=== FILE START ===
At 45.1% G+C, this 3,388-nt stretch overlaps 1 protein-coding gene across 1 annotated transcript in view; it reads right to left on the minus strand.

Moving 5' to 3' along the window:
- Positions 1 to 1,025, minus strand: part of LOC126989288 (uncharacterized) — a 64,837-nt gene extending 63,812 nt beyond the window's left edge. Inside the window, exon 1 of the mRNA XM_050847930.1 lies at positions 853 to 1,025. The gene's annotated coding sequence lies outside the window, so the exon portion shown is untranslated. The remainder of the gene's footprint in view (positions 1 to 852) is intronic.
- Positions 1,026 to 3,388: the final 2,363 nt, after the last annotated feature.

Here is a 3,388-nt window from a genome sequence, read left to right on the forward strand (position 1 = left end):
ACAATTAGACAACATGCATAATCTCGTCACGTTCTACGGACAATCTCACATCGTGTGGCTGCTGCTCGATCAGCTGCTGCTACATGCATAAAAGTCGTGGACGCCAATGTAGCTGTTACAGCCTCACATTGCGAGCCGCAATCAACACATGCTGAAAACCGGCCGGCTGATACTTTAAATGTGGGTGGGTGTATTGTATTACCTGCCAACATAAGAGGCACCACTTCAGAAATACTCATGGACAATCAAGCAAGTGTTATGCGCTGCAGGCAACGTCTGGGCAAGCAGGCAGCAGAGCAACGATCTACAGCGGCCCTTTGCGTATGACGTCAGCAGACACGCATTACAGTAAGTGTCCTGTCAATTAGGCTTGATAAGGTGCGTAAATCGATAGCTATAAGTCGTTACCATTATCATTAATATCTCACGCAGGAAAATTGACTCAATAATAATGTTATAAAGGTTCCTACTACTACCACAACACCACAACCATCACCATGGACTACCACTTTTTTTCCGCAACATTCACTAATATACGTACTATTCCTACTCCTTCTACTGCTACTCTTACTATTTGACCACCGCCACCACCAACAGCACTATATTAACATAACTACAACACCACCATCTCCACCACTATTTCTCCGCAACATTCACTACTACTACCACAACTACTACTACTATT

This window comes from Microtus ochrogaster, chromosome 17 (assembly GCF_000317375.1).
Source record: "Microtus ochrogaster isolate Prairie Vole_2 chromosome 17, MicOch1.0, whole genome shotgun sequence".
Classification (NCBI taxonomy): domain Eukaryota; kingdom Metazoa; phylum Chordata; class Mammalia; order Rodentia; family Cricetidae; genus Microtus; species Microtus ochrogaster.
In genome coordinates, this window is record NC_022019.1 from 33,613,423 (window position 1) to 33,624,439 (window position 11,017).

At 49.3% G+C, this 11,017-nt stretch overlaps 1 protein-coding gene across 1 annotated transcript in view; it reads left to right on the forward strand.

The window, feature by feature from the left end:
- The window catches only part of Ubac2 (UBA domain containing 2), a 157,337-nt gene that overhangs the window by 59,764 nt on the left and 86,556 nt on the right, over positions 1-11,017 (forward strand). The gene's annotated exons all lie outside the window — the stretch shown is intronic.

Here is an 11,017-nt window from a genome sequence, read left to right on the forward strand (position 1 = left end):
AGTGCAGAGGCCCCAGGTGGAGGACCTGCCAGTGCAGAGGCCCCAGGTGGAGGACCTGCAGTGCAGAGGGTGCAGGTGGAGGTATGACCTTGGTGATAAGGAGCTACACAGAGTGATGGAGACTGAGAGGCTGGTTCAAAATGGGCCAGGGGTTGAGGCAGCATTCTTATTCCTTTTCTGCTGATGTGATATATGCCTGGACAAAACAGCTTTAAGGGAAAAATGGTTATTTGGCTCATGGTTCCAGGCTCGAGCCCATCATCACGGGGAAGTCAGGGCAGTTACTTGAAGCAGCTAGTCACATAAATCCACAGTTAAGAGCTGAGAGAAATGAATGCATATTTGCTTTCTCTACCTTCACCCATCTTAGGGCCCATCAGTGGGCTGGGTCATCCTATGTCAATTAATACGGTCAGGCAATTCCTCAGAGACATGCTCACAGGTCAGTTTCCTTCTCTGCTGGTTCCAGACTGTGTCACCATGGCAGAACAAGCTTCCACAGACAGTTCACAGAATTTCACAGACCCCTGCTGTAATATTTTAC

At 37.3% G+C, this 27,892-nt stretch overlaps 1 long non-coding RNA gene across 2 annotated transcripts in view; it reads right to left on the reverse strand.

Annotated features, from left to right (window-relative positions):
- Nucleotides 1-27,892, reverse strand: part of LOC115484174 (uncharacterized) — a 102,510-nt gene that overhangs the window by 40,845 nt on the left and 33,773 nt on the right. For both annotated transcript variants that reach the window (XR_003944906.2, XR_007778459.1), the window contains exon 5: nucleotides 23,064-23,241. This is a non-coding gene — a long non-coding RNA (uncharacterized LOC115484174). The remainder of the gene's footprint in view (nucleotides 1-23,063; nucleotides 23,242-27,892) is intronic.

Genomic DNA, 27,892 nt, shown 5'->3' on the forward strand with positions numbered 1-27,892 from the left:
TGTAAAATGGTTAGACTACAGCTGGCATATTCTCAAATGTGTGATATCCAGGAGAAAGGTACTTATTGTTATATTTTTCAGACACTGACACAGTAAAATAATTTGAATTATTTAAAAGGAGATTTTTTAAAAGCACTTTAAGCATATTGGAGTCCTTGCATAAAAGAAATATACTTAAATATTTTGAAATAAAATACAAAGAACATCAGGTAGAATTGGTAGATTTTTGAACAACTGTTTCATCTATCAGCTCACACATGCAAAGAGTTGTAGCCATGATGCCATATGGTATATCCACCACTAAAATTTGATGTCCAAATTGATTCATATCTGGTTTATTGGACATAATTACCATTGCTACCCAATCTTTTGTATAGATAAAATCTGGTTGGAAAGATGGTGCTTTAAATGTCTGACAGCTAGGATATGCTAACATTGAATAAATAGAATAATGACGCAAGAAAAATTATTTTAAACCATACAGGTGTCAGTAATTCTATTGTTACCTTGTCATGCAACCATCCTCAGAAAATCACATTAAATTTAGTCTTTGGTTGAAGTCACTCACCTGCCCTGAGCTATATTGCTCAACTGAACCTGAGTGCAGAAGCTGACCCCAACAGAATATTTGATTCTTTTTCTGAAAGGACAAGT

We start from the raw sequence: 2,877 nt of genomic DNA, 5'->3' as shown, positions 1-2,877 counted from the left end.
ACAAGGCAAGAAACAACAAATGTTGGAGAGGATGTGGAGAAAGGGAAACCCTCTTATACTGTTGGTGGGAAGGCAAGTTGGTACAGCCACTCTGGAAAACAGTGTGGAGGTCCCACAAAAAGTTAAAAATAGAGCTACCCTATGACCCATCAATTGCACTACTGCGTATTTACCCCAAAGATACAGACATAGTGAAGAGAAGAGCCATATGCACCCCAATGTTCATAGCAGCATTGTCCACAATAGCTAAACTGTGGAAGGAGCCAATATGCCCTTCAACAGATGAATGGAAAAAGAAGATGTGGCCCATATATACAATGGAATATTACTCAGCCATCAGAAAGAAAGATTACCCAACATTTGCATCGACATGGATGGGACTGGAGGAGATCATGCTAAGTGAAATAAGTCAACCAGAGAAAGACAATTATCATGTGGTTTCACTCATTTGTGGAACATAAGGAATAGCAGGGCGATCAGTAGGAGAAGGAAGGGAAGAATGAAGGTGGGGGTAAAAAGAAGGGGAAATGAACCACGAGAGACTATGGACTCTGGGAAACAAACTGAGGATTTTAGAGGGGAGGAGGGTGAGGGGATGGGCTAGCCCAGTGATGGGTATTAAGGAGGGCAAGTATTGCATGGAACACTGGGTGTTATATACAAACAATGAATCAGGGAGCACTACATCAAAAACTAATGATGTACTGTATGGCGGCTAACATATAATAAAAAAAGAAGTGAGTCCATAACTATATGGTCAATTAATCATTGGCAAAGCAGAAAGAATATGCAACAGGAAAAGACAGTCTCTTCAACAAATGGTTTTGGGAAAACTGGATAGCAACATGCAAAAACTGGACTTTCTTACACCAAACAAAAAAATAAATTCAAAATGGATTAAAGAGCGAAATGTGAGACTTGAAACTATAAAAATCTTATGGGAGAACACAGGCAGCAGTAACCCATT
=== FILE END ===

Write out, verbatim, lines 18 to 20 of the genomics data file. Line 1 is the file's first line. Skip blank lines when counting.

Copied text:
- Nucleotides 1-27,892, reverse strand: part of LOC115484174 (uncharacterized) — a 102,510-nt gene that overhangs the window by 40,845 nt on the left and 33,773 nt on the right. For both annotated transcript variants that reach the window (XR_003944906.2, XR_007778459.1), the window contains exon 5: nucleotides 23,064-23,241. This is a non-coding gene — a long non-coding RNA (uncharacterized LOC115484174). The remainder of the gene's footprint in view (nucleotides 1-23,063; nucleotides 23,242-27,892) is intronic.

Genomic DNA, 27,892 nt, shown 5'->3' on the forward strand with positions numbered 1-27,892 from the left:
TGTAAAATGGTTAGACTACAGCTGGCATATTCTCAAATGTGTGATATCCAGGAGAAAGGTACTTATTGTTATATTTTTCAGACACTGACACAGTAAAATAATTTGAATTATTTAAAAGGAGATTTTTTAAAAGCACTTTAAGCATATTGGAGTCCTTGCATAAAAGAAATATACTTAAATATTTTGAAATAAAATACAAAGAACATCAGGTAGAATTGGTAGATTTTTGAACAACTGTTTCATCTATCAGCTCACACATGCAAAGAGTTGTAGCCATGATGCCATATGGTATATCCACCACTAAAATTTGATGTCCAAATTGATTCATATCTGGTTTATTGGACATAATTACCATTGCTACCCAATCTTTTGTATAGATAAAATCTGGTTGGAAAGATGGTGCTTTAAATGTCTGACAGCTAGGATATGCTAACATTGAATAAATAGAATAATGACGCAAGAAAAATTATTTTAAACCATACAGGTGTCAGTAATTCTATTGTTACCTTGTCATGCAACCATCCTCAGAAAATCACATTAAATTTAGTCTTTGGTTGAAGTCACTCACCTGCCCTGAGCTATATTGCTCAACTGAACCTGAGTGCAGAAGCTGACCCCAACAGAATATTTGATTCTTTTTCTGAAAGGACAAGT